Crazy-for-Books hosts the fabulous Friday Book Blogger Hop! The BBH is about connecting with other book bloggers and offering each other encouragement and support while learning about new books.
Here are a few of my recent reviews:
Enjoy the blog hop! Thank you for hopping by!
Love's Alchemy: Poems from the Sufi Tradition translated from the Persian by David and Sabrineh Fideler is the perfect anthology of poems to honor National Poetry month. The collection features a range of Sufi poems, including the most notable Sufi poets, Rūmī and Hāfiz. If you are not familiar with Sufi poetry, one could say that you haven't really lived. The words of these poets drip with romanticism. Even after translated into English, much of the poems are written in a code, which
"provides the reader with an ongoing source of delight -- for as the reader's understanding continues to expand, the same poems can continue to reveal deeper levels of meaning over the course of many years."
After a thorough introduction to Sufi poetry, the translators include close to 175 poems which exude passion, love and an exuberance for life. Each poem lingers in the soul, provoking a mysterious connection to the poets of another culture. Each poem captures a very specific sentiment that cannot be described, but only felt. At the conclusion of the book, the translators offer an introductory course on understanding Persian poems. Additionally, a glossary of common Sufi metaphors is provided to assist in the reader's appreciation of the poems.
"It would be me," by Pūr Bahā Jāmī is one of my favorites. I hope you enjoy this Sufi poem as much as I do.
It would be me
Drunk on love's wine?
That would be me.
Broke a thousand vows?
That would be me.
Crazy yet learned--
Scoundrel yes saint--
If anyone is like that
it would be me.
Love's Alchemy: Poems from the Sufi Tradition translated by David and Sabrineh Fideler is now available in paperback. This anthology of Sufi poems is unforgettable, earning it three out of three stars. Reminder List highly recommends Love's Alchemy for every poetry lovers library.
Waiting on Wednesday is a weekly event hosted by Jill of Breaking the Spine. Each week, a pre-publication book is spotlighted.
This week, I am eagerly anticipating the June 2010 release of Anatomy of the Soul by Curt Thompson, MD.
From Tyndale Publishers: Do you want to improve your relationships and experience lasting personal change? Join Curt Thompson, M.D., on an amazing journey to discover the surprising pathways for transformation hidden inside your own mind. Integrating new findings in neuroscience and attachment with Christian spirituality, Dr. Thompson reveals how it is possible to rewire your mind, altering your brain patterns and literally making you more like the person God intended you to be. Explaining discoveries about the brain in layman’s terms, he shows how you can be mentally transformed through spiritual practices, interaction with Scripture, and connections with other people.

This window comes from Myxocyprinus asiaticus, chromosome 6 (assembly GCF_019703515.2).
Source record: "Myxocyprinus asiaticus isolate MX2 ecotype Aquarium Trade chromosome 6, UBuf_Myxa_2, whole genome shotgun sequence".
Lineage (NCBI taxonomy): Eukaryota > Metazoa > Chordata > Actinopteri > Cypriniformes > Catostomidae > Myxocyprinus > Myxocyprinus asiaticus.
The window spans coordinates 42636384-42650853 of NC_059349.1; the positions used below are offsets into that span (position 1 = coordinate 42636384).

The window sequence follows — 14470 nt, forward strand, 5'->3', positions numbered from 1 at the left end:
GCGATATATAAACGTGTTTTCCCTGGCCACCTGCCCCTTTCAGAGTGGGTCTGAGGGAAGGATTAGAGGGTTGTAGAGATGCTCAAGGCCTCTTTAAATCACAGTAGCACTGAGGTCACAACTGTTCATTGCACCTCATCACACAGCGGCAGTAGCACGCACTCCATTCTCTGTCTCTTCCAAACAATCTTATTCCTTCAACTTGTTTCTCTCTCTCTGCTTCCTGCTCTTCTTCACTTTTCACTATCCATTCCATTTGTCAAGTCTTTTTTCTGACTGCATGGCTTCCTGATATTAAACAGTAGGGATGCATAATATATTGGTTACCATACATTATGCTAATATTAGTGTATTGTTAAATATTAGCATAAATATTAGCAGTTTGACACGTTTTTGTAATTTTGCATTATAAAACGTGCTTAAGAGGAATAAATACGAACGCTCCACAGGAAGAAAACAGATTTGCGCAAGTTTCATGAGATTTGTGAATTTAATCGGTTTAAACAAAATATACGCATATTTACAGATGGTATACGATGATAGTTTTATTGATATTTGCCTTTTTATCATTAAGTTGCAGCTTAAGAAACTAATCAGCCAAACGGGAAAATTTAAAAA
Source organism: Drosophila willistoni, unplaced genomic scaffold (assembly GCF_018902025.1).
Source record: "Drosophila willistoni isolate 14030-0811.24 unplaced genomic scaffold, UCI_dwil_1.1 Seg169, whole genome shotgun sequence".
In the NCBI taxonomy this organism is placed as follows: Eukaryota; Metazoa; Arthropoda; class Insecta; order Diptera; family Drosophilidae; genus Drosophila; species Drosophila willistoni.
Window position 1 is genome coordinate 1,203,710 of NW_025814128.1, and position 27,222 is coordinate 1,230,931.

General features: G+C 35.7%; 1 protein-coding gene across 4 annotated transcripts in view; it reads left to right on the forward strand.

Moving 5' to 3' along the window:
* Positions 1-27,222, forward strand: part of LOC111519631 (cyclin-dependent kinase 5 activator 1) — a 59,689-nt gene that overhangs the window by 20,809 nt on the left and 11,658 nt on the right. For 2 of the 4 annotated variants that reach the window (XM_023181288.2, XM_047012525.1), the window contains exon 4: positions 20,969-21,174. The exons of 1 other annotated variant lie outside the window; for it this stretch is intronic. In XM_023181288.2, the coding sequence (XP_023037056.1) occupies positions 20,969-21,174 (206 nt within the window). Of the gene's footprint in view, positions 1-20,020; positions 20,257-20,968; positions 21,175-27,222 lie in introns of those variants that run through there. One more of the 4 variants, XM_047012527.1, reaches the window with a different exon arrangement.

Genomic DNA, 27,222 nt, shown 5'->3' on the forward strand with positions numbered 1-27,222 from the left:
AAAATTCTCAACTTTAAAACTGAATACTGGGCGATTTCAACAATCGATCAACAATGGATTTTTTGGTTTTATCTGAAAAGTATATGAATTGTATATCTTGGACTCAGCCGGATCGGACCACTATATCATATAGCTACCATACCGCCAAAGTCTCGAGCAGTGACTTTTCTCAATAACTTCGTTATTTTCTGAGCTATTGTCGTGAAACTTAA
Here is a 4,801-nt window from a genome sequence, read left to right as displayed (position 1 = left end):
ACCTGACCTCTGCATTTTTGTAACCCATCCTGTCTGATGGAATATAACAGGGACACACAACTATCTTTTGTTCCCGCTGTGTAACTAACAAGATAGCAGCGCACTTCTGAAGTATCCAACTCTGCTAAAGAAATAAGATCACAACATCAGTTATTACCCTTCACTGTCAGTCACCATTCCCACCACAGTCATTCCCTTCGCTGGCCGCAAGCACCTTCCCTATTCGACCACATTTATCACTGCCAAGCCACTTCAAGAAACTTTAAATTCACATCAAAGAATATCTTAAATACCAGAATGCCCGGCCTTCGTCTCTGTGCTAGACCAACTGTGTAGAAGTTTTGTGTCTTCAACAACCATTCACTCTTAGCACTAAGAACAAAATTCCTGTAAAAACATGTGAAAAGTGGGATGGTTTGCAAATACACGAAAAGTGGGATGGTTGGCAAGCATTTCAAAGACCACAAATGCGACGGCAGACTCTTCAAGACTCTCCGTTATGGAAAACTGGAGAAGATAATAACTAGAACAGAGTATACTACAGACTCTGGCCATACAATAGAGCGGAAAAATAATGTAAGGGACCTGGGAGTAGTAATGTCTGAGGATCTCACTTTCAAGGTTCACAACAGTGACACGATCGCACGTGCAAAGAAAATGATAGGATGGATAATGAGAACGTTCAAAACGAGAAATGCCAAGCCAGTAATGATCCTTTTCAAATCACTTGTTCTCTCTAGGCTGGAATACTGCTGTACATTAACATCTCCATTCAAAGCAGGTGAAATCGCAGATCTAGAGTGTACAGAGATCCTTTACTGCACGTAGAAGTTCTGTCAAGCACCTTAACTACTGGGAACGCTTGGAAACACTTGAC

Have you missed a recent review? Check out these great books:
How to Be a Hepburn in a Hilton World by Jordan Christy
The Bad Queen: Rules and Instructions for Marie Antoinette by Carolyn Meyer
Teaser Tuesdays is a weekly bookish meme, hosted by MizB of Should Be Reading. Anyone can play along! Just do the following:
- Grab your current read
- Open to a random page
- Share two (2) “teaser” sentences from somewhere on that page
- BE CAREFUL NOT TO INCLUDE SPOILERS!
- Share the title & author, too, so that other TT participants can add the book to their TBR lists if they like your teasers!
- Leave a comment with the link to your TT post. If you don't have a blog, leave your teaser in the comments.
"Rick was tired of arguing with her about this. He knew she needed professional therapy but there just didn't seem to be any way to convince her of it's importance."
Title: Questionable Therapy
Author: Steve Godofsky
Recently reviewed by Reminder List:
The Bad Queen by Carolyn Meyers
Obedience by Will Lavender
Wow: A Handbook for Living by Zen Ohashi and Zono Kurazono
The brilliant red and crisp white on the cover of Wow: A Handbook for Living by Zen Ohashi and Zono Kurazono projects the zen undertones of the book. Red is the feng shui color representing fire and passion. White is symbolic of clarity and precision. The pages within the handbook are filled with exercises and photographs in a stark black and white. The graphic design of Wow: A Handbook for Living cannot be a mistake, as the blend of red, white, and black -- a feng shui color of ease and purity -- combine to compliment the inspiring lessons which will bring harmony to the reader's life.